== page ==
Manufacturing is an essential part of a developing economy. And with more and more Americans starting businesses it has become even more important to make early stage product development and production accessible locally. Creating a manufacturing company is no easy task, it takes a lot of capital, expertise, and strategy to become successful – but it can be done. We talked to 2 experts, Irene from Cross Country Box and Greg from International Sublimation, in the industry for some tips to get started on the right foot.
Coming Up With a Name
This is one of the most important decisions you will make in your early stage planning. Your name is how your customers will identify you and distinguish you in your market. Make sure your business name is memorable, available, and describes or hints to the services your business offers. Lastly, be sure to test it – ask people what they think of it before you even explain what your business is.
How did you come up with your factory name?
Irene: “We wanted to express what we do and how wide we wanted to be able to service, so we knew we needed to put the word Box into our name and express that we go across the whole country, hence Cross Country Box Company!”
Greg: “We wanted a pretty self descriptive name (it was the 90s) and at the time we were designing concepts for different product categories.”
Legal and Logistics
US Small Business Administration offers a list of resources for starting a manufacturing company. Unlike starting an apparel or tech company, there are many safety regulation to be aware of. Greg and Irene recommended leaving the legal business to the experts:
Irene: “We got a good business lawyer and a good business accountant.”
Greg: “Registered in the state of CA as LLC and hired a lawyer to draft our operating agreement and Service Agreement.”
After solidifying your business plan and some initial logistics, you’ll be thinking about marketing and sales. As a entrepreneur, hustle and being your best sales rep is going to be essential.
How did you initially market your factory and how do you market it today?
Irene: “Phone calls, reaching out directly to targeted companies, and professional directories then and now play a big part of our marketing, but we have added new directories like Maker’s Row. We use to send mailings out, now email blasts have taken the place of the post office.”
Greg: “Word of mouth never goes out of style, no matter what way that word goes out. We were one of the first factories to offer services online, so besides the recommendations we often get from clients, our marketing has evolved from a simple one page website to a searchable website with price calculator for development and pre-production services.”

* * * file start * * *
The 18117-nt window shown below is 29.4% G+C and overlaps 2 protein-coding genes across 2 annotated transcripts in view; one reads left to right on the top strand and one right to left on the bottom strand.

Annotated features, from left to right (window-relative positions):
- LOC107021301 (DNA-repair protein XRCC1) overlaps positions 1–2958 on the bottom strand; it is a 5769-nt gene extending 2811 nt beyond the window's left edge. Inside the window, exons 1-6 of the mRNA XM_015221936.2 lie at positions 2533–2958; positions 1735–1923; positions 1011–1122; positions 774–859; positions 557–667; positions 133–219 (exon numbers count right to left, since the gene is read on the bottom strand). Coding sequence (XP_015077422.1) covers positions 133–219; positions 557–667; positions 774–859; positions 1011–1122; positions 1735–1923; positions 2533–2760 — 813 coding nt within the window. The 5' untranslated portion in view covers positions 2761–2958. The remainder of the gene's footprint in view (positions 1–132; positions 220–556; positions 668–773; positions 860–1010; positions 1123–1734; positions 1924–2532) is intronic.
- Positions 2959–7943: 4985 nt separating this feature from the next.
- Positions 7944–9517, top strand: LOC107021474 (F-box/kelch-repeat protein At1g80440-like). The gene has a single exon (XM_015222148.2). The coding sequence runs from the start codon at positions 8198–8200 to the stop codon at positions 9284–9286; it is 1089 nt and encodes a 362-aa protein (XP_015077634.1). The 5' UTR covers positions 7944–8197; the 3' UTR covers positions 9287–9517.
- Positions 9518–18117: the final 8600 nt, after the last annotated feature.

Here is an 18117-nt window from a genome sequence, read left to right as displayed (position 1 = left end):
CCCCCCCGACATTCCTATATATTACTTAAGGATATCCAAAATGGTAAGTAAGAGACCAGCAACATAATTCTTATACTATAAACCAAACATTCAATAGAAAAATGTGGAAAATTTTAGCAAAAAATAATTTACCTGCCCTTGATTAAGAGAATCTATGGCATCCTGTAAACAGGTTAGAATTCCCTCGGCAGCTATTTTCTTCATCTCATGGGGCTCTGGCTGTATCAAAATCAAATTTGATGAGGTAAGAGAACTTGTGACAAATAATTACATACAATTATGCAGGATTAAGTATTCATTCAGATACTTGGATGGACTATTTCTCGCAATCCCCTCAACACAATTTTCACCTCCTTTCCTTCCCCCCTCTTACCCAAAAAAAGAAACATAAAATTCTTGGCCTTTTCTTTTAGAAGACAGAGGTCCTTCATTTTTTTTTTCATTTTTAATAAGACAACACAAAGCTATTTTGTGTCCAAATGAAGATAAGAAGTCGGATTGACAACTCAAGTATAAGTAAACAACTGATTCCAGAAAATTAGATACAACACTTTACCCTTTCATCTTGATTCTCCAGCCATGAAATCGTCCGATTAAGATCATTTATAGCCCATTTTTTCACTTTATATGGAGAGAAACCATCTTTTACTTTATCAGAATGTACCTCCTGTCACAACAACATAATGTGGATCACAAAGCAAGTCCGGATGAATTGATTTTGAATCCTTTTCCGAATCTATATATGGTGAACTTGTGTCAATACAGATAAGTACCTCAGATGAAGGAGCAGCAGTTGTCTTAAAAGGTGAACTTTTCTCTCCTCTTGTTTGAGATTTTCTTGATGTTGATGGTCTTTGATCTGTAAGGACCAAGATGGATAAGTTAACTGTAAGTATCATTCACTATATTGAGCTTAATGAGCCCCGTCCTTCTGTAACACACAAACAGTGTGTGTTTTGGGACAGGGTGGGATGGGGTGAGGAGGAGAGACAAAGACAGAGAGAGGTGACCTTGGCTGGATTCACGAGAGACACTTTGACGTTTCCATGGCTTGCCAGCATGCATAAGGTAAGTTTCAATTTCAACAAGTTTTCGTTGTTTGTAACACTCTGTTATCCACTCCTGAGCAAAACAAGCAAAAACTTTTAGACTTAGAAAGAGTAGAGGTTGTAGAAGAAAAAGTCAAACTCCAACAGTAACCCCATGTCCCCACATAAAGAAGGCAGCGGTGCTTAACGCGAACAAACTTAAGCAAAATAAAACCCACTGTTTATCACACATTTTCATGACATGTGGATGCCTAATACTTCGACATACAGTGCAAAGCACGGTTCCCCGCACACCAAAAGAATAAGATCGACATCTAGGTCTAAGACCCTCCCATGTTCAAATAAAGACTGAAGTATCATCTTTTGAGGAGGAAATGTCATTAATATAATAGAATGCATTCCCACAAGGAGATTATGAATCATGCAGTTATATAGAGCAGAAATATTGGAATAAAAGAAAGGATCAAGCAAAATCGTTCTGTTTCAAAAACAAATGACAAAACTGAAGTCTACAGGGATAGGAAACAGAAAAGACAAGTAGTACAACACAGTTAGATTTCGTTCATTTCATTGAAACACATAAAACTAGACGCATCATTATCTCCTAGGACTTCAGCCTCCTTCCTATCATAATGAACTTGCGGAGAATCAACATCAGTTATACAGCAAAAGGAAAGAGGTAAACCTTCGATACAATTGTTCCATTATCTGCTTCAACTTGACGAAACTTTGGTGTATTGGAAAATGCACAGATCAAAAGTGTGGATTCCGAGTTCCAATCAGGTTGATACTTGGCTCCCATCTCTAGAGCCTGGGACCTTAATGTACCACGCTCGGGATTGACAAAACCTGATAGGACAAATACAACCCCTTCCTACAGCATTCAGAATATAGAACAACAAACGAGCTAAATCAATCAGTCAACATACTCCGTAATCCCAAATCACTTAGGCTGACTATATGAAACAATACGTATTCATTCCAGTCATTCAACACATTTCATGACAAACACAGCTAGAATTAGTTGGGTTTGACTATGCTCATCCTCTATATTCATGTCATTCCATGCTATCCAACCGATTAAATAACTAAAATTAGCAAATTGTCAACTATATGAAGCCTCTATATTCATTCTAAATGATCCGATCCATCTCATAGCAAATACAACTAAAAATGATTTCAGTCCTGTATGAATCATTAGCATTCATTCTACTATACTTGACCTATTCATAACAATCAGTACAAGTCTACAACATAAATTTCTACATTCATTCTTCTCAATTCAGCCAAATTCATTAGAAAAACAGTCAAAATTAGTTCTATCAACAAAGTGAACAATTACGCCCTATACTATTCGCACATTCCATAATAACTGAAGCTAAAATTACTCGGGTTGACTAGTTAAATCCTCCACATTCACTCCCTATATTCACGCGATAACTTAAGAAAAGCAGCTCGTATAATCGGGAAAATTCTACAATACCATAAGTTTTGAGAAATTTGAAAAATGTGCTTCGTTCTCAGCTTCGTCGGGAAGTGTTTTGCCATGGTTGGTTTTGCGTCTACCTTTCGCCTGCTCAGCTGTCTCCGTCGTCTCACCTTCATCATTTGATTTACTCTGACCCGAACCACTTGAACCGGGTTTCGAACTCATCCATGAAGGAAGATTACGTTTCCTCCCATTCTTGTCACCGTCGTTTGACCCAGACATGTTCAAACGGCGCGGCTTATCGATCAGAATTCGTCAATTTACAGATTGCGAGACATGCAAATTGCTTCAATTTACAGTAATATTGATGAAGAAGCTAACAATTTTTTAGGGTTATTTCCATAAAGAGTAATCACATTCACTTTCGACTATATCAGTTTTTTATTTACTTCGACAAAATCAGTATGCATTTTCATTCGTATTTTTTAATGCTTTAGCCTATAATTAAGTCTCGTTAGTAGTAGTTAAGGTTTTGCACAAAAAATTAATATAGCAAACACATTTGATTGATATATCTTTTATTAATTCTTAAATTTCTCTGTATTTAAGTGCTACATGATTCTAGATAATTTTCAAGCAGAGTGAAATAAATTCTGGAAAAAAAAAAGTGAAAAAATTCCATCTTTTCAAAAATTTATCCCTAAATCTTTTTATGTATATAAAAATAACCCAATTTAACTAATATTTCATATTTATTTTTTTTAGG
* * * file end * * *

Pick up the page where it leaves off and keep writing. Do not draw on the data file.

Now with an established business, referrals and leads come from two main platforms. Irene shared that a lot of her new clients ‘just go on the internet, google the keywords that matter to them, and find us’ but ‘directories on line like Maker’s Row, play a big part as well. Greg was able to identify a clear divide: 60% client recommendation, 40% find our website.
Your pricing is going to be determined by your costs. And in the beginning your costs will be high. Greg recommends to find a niche or specialty because starting a manufacturing business in this day and age would take a large amount of capital. Profitable Venture released a list of 50 Small Scale Manufacturing Business Ideas to consider.
How did you determine your pricing?
Irene: “You need to know your costs, what the market is, and what profit margin you want. In the end, it is just math.”
Greg: “Experience!… I’ve been in the industry for 25+ years, so I know how long it takes to draft a pattern, cut and sew a sample and for production we run a time cost analysis based on the sample approved.”
This is not an exhaustive explanation on starting a factory from idea to launch, but an effort to help you better navigate the process. We recommend getting a mentor, partner with experience, or joining a professional organization for individualized help. Irene and Greg gave so much advice but want to make sure the essentials were known.
What are the most important thing to know when starting up?
Irene: “The location you pick and accounting for all costs and then some are both very important. Are you choosing a location where you will able to find a good workforce? Are there are any economical advantages to being in that particular area? Is there easy access to major highways, enough parking and a decent docking area for deliveries and loading? Are there safety features, like a fire sprinkler system, fire alarm system, etc.? When you lease, who is responsible for heating/air conditioning, lights, etc.? If it is you, be sure you do your due diligence on what those costs are going to be. Be sure there is good lighting and plan carefully to use the lighting and the most efficient arrangement possible for your machines before you bring them in. Plan it all out, to scale, on paper first.”
Greg: “Gain enough experience in every area of owning a factory to understand what is required for each position and be able to make good hiring decisions as you grow. Have a realistic understanding of your limitations and don’t try to be all things to all people.”
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